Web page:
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Lewiston teller. [volume] (Lewiston, North Idaho) 1878-1900, May 28, 1900, Image 1

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The Lewiston Teller.
Volume 24
LEWISTON, IDAHO, MAY 28, 1900.
Number 72
1YTEXT WEEK
We will Change
lv—
Our Ad.
THIS WEEK we are too busy arranging
our New Store....Come in and we will show you
through it.................................
Main Street
Dent & Butler
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A LITTLE HOME TALK
Did it ever occur to you, in building a home
that the judicious expenditure of a little money
in Artistic Hardware would yield more lasting
pleasure than can he procured at equal cost in
any other way. If handsome, appropriate,
and in harmony, rhe knobs and plates of a
door always attract attention ? We pride our
selves on our line and our ability to furnish a
house complete at a very little cost.
2S6, Main St. __ FLETCHER IURDWARE CO.
lAAAAAAAAAAAA A A A a. i
Kid Glove Sale ; f
OUR EASTER GLOVES Just Arrived
TUT ANY of our patrons are
cognizant of the fact
that the Easter Gloves we
were to have had did not
arrive....But they are here
now and the finest line and
best assorted lot ever in the
city...The very latest styles
and colorings...'..We have
been instructed from the
importer to place the goods
on sale at a 20 per cent, dis
count, owing to the long
delay—that is the reason
you can buy these goods at
such prices :
O. A. KJOS.
Wholesale and Retail
52.50 Gloves, Colors anti Black
$2.00
f2.n0 (»loves, Colors anti Black
$150
51.65 Gloves, Colors and Black
$1.25
fi .25 Gloves, Colors and White
$ 1.00
f 1.00 Gloves, Colors and White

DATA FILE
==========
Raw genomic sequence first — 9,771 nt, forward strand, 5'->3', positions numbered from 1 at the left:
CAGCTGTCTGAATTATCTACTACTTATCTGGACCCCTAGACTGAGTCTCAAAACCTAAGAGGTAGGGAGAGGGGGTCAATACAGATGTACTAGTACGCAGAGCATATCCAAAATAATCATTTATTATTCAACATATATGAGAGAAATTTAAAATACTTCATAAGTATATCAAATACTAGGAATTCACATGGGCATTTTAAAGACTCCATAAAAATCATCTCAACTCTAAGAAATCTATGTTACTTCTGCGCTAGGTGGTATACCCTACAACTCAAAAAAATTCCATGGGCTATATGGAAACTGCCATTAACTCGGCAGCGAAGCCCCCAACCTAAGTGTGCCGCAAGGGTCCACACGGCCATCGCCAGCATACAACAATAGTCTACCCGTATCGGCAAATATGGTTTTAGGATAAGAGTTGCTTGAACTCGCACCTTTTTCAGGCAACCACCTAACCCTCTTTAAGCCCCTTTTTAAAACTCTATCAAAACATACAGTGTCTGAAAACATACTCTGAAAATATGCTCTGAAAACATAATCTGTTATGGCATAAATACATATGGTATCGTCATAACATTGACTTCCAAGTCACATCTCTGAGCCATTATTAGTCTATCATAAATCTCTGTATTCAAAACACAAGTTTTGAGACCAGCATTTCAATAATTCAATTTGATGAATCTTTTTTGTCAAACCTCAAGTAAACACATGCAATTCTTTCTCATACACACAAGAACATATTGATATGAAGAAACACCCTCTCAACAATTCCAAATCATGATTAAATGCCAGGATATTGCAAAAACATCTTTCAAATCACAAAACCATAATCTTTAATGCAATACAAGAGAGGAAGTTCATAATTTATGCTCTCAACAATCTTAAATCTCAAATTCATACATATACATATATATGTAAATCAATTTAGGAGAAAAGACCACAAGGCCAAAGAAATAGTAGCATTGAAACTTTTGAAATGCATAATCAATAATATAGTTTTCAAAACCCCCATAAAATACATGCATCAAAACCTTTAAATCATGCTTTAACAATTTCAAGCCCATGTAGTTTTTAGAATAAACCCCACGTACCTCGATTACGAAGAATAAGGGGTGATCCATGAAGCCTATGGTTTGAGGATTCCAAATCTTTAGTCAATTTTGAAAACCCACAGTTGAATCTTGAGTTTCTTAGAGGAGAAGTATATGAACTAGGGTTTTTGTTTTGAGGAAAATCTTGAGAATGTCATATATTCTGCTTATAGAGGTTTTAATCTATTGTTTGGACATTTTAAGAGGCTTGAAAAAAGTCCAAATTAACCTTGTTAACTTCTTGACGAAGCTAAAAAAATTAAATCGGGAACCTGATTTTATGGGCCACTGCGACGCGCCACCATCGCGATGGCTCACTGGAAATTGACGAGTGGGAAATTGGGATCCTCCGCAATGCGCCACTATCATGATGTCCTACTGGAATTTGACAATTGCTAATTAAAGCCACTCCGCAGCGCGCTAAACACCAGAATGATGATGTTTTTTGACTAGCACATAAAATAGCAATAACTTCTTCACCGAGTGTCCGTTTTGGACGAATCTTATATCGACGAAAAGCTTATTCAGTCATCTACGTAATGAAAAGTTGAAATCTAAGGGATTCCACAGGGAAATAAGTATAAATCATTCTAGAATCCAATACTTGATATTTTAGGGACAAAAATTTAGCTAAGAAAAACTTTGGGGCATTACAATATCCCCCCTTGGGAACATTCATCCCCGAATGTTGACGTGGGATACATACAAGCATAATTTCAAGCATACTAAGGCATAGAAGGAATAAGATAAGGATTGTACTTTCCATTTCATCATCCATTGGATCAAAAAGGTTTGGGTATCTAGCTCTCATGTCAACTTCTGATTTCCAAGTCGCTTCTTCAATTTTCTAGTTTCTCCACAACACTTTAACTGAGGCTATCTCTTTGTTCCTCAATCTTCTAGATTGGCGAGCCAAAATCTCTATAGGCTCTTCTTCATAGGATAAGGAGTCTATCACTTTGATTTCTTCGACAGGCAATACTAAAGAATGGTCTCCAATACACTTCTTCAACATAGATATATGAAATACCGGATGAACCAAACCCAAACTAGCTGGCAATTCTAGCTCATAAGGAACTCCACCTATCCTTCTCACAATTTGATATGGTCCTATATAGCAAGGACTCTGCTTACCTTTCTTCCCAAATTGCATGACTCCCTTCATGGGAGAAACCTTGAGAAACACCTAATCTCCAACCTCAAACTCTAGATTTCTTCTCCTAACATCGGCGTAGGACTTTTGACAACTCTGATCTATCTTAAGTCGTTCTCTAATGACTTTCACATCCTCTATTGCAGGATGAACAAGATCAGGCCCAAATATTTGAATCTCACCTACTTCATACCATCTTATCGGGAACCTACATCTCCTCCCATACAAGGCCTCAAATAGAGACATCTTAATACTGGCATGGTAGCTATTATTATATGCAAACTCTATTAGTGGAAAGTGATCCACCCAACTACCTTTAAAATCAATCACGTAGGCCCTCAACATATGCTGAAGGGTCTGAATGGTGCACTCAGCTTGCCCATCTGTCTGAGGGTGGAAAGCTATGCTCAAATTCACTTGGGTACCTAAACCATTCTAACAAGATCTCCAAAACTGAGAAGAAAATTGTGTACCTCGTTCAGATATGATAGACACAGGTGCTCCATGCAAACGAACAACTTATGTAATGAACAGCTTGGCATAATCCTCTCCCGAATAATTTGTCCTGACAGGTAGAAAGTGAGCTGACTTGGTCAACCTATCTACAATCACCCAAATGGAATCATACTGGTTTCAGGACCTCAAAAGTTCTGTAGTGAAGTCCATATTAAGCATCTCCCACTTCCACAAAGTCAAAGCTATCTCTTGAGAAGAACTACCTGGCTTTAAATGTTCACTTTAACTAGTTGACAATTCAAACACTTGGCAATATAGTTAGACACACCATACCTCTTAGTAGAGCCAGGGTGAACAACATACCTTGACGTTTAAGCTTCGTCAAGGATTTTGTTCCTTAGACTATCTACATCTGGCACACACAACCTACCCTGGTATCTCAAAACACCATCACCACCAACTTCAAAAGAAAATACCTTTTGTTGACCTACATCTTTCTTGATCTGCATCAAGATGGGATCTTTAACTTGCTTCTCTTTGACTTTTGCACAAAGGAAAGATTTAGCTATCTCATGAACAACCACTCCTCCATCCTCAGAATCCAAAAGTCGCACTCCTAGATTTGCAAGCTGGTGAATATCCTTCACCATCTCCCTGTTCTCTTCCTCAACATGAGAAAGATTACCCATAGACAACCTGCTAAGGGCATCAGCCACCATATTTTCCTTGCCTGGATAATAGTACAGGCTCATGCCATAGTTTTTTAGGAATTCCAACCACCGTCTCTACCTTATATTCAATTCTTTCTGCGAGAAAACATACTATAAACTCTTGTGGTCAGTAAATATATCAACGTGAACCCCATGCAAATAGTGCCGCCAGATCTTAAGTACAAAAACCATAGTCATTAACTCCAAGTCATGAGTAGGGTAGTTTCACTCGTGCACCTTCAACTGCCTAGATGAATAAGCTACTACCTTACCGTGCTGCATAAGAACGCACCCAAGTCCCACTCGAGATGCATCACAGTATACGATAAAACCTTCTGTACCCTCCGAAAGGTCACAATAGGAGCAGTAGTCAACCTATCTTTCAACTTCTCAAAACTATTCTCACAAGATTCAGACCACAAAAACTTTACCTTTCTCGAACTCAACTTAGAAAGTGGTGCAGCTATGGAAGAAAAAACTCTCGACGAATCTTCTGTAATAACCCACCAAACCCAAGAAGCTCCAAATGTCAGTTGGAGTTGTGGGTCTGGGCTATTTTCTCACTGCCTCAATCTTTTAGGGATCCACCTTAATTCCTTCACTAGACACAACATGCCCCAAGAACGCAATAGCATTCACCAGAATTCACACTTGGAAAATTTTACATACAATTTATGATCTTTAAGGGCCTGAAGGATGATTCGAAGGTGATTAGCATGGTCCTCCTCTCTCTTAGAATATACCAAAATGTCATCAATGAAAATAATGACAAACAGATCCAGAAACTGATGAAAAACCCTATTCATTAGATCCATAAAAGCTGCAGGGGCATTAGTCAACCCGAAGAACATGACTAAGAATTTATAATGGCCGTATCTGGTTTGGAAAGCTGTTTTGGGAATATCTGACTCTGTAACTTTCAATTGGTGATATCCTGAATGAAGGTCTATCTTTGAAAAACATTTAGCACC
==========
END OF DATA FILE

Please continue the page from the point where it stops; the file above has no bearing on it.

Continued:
75c
51.25 Lamb Skin,
75c
fi on Chamois Gloves,
75c
J. O. VASSAR,
Manager:
F. B. WILLIS,
Sec'y and Treasurer
LEWISTON
I Furniture and Undertaking Co.
Coffins, Caskets,
Robes, Embalming
Everything in the
housefurnishing line
Complete Stock
Wholesale and Retail
I Odd Fellows' Building. I
It s a Good Time
NOW
To Buy a Ham
mocks* We have
the Finest Line
that has ever j *
been in the city,
without question
$1.50—
' to $8.00
Thatcher & Kling
Stationers
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ve
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Your Summer's
RECREATION
VACATION
SIGH 1-SEEING
j should NOT be
planned without
thought of a pbo
tographic outfit.
You cannot move
mountains or bring
bits of scenery
home with you but
you can bring pict
ures of them.
Il Joes not cost much either—not
if you buy the outfit of us.
$J and UPWARDS
The Owl Drug Slore
Wholesale anJ Retail
J
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THE MEMORIAL SERMON.
Rev. Walton Skipworth ot Ike M. E
Church, Addrcastd the Member« af the
0 . A. R. Yesterday Evenlag.
The special memorial sermon was de
livered at the M. E. church last evening.
The G. A. R. veterans met in a body at
their hall and marched to the church.
Special music was prepared for the oc
casion, ami Rev. Walton Skipworth
preached an eloquent sermon.
Following is that part of the discourse
referring to the history and sentiment of
the American flag:
"The captain of their Salvation."—He
ews 2: to
"Captain" is a military word. It
means a man skilled in war or military
affairs; a military leader; a warrior.
Hence its pertinence at this hour—on
this memorial. Captain! the sound of
that word, just now, under the present
auspices revives in memory a great prin
ciple espoused, sufferings for a righteous
cause, brilliant exploits in defense of the
right, achievements that preserved a na
tion's honor, and which have perpetuated
a glorious republic. But to whom are
these reflections so vivid, and who can so
fully appreciate them as those noble uien
in our midst who risked their lives and